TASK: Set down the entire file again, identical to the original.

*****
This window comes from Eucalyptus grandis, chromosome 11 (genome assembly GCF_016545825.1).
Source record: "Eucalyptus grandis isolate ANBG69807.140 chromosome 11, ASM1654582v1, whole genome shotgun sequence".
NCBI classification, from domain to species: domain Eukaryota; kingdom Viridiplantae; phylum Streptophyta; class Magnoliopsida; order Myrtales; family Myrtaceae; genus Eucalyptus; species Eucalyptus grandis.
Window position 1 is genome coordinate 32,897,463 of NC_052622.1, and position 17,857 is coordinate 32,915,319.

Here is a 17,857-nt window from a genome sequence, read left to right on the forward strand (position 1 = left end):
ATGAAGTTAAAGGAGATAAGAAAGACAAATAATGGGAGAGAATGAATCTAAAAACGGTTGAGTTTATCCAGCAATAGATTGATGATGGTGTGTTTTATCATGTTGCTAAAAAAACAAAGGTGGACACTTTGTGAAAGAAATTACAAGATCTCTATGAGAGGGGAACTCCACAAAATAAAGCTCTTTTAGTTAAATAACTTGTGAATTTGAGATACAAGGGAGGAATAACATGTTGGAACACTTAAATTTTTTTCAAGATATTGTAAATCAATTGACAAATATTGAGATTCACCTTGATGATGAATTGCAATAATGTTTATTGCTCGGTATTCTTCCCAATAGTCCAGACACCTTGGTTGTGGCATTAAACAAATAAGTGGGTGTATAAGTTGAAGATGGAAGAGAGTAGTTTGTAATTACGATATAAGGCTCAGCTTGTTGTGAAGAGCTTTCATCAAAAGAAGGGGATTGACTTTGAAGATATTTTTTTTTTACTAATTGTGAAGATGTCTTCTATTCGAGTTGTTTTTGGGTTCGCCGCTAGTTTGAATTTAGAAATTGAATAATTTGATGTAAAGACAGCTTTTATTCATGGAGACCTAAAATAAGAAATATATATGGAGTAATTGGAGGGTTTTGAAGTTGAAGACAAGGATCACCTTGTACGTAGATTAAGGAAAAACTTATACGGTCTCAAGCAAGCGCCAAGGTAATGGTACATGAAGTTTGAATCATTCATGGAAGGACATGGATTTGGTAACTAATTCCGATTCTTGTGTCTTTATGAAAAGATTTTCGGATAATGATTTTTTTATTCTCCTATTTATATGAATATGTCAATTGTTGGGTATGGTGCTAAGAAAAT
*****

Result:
This window comes from Eucalyptus grandis, chromosome 11 (genome assembly GCF_016545825.1).
Source record: "Eucalyptus grandis isolate ANBG69807.140 chromosome 11, ASM1654582v1, whole genome shotgun sequence".
NCBI classification, from domain to species: domain Eukaryota; kingdom Viridiplantae; phylum Streptophyta; class Magnoliopsida; order Myrtales; family Myrtaceae; genus Eucalyptus; species Eucalyptus grandis.
Window position 1 is genome coordinate 32,897,463 of NC_052622.1, and position 17,857 is coordinate 32,915,319.

Here is a 17,857-nt window from a genome sequence, read left to right on the forward strand (position 1 = left end):
ATGAAGTTAAAGGAGATAAGAAAGACAAATAATGGGAGAGAATGAATCTAAAAACGGTTGAGTTTATCCAGCAATAGATTGATGATGGTGTGTTTTATCATGTTGCTAAAAAAACAAAGGTGGACACTTTGTGAAAGAAATTACAAGATCTCTATGAGAGGGGAACTCCACAAAATAAAGCTCTTTTAGTTAAATAACTTGTGAATTTGAGATACAAGGGAGGAATAACATGTTGGAACACTTAAATTTTTTTCAAGATATTGTAAATCAATTGACAAATATTGAGATTCACCTTGATGATGAATTGCAATAATGTTTATTGCTCGGTATTCTTCCCAATAGTCCAGACACCTTGGTTGTGGCATTAAACAAATAAGTGGGTGTATAAGTTGAAGATGGAAGAGAGTAGTTTGTAATTACGATATAAGGCTCAGCTTGTTGTGAAGAGCTTTCATCAAAAGAAGGGGATTGACTTTGAAGATATTTTTTTTTTACTAATTGTGAAGATGTCTTCTATTCGAGTTGTTTTTGGGTTCGCCGCTAGTTTGAATTTAGAAATTGAATAATTTGATGTAAAGACAGCTTTTATTCATGGAGACCTAAAATAAGAAATATATATGGAGTAATTGGAGGGTTTTGAAGTTGAAGACAAGGATCACCTTGTACGTAGATTAAGGAAAAACTTATACGGTCTCAAGCAAGCGCCAAGGTAATGGTACATGAAGTTTGAATCATTCATGGAAGGACATGGATTTGGTAACTAATTCCGATTCTTGTGTCTTTATGAAAAGATTTTCGGATAATGATTTTTTTATTCTCCTATTTATATGAATATGTCAATTGTTGGGTATGGTGCTAAGAAAAT